Getting used to the hooks caused horrendous pain and he sometimes felt dismayed at the extreme clumsiness that came with his new appendages.

Slowly but surely he mastered the use of the hooks and became adept at writing, dialing phones, and doing other day-to-day activities. He lettered in numerous sports in high school, trained in martial arts, and, when he decided to become a private eye, learned to fire many different kinds of guns, which were adapted for use with his hooks.

He opened The Investigators in and quickly worked to make a name for himself as Jay Julian Armes. He legally changed his name in He had two daughters with his first wife and then two sons and a daughter with his second wife, Linda Chew, whom he married in and is still married to.

As the prestige of The Investigators grew, Armes became known for his ostentatious displays of celebrity, cruising around low-key El Paso in his chauffeured, bulletproof limousine and keeping a menagerie of exotic animals on his substantial estate.

Having been born to a poor family and suffering a terrible injury as a child, it made sense that Armes would play up the success of his larger-than-life persona, and others were eager to help craft his legend.

Police had no leads in the case, and an anonymous individual contracted Armes to investigate the bombing. It eventually came to light that a lawyer for Ideal Toy Corp.

Armes action figure, had hired him to solve the real-life bombing in a way that would conveniently coincide with the release of the toy.

Being a private eye has given Armes a flair for deception, a tool he can use to his advantage, since his investigations are not constrained by the boundaries theoretically informing normal police work.

Armes is a religious man who at one point tithed 10 percent of his income to the El Paso church he attended, and he has said that any deception he undertakes has an ethical justification — in this case, bringing to justice a murderer and giving peace to the Singshinsuk family.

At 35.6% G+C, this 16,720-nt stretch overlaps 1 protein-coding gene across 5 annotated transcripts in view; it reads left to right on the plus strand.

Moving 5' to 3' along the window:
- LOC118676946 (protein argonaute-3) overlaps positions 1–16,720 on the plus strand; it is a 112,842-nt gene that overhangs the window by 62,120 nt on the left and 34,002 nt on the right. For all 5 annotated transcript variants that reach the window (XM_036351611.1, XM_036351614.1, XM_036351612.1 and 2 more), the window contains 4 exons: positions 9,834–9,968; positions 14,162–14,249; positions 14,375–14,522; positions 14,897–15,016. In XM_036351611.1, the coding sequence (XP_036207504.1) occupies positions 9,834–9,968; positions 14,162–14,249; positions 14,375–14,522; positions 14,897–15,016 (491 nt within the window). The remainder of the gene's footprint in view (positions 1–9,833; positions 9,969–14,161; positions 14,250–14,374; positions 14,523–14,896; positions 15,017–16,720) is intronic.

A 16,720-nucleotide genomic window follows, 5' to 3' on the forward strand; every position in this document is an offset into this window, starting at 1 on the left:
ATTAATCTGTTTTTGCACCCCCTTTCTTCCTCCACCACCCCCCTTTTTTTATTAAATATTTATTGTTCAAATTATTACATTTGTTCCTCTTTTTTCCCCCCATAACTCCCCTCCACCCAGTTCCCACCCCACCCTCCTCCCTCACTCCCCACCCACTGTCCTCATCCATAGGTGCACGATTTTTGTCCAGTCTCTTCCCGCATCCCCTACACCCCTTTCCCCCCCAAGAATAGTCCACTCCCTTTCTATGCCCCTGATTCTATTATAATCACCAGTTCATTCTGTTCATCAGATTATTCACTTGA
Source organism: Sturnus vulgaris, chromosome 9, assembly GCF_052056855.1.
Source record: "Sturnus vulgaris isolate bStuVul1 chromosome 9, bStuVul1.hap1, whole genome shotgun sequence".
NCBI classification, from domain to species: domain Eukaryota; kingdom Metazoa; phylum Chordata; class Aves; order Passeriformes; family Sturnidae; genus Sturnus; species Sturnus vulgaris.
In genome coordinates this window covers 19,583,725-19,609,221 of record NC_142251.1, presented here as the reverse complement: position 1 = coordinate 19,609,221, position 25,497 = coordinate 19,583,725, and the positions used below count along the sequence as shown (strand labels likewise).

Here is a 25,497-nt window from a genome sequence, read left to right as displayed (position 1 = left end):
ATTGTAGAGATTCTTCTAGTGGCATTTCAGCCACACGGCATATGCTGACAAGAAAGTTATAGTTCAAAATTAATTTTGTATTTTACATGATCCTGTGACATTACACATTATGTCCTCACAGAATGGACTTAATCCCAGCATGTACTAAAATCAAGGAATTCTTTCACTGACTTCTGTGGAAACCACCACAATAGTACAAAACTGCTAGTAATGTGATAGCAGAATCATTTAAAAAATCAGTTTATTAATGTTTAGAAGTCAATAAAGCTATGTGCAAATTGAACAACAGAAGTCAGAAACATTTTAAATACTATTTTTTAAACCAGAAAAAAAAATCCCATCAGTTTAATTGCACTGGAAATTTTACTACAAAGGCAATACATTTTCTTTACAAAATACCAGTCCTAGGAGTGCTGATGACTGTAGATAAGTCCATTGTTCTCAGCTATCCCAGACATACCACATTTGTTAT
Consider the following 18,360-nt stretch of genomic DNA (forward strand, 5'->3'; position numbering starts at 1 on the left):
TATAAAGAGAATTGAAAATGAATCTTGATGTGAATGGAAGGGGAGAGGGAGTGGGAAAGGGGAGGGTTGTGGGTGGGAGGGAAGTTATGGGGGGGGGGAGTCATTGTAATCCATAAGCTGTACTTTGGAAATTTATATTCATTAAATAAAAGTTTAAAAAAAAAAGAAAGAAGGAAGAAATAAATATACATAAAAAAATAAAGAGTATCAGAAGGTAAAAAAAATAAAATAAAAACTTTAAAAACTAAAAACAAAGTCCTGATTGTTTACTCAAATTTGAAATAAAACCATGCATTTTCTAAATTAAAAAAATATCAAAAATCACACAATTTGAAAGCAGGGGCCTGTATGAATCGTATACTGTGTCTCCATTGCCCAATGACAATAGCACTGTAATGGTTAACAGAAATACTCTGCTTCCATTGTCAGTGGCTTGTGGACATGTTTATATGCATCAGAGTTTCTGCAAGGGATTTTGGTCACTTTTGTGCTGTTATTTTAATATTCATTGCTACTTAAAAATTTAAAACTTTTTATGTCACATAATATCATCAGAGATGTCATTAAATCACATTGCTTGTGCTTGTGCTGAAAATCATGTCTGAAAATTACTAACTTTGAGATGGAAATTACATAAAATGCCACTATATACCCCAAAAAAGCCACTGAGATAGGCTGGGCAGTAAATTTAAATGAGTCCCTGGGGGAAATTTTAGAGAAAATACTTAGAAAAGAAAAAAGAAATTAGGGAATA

But over the years, Armes has blurred the lines between fact and fiction so significantly that, in addition to bending the truth in pursuit of criminals, it has become difficult to distinguish between the myths and realities of his own life.

Armes for real? Once the issue hit the newsstands, Armes arranged an interview with a reporter from the El Paso Post-Herald to refute the charges in the article.

He presented people who were quoted in the article but who said that Cartwright had taken their words out of context or made things up entirely.

Armes practically spits when he talks about the experience, claiming it was a hatchet job orchestrated by the opposition to undermine his run for sheriff.

Despite what Armes says is consistent interest in profiling him, he refuses to have anything to do with Texas Monthly to the present day.

In 25 years, when people are not satisfied with the way things come out, they want their money back, and when you know you have done something, why should you?

Even Cartwright conceded that Armes did have the chops of a real private eye and that his work on cases typically obtained successful results.

Armes and The Investigators soldiered on through the criticism and were able to continue their detective work relatively unabated.

Armes ran as an outsider and promised to whip into shape a department that he characterized as lazy and ineffective. He promised to end police corruption and implement physical fitness requirements for officers.

One campaign flier had a picture of Armes alongside John F. Kennedy, Robert F. Kennedy and Martin Luther King Jr.

Indeed, despite the indelicacies of his tenure, Armes did have a reputation for getting things done. Just look at his hooks.

All the while, of course, Armes was continuing his work as a private eye and actively getting to the bottom of cases all around the world.

Back in the restaurant the next morning, the standoff continued. The book had convinced Weber that they were private eyes, but this also meant they had no legal authority so far from home.

Armes suddenly pounded his hooks on the table. Plus, with his girlfriend having kicked him out, he was now basically homeless.

Thailand may not have had an extradition treaty with the U. On cue, Jay III said he was going to call the local police and got up and walked down a hallway to use the phone in the lobby.

Just remember, you brought this on yourself. Instead, he stood out of view and watched Weber squirm. He returned to the table 10 minutes later and said that the police would be there soon.

Weber looked like he might make a run for it, but instead said he needed to go to the bathroom and quickly walked away.

Jay III stood outside the stall as Weber audibly had diarrhea, a common response to extreme stress. This development was reported to Armes, who was elated — they had literally scared him shitless.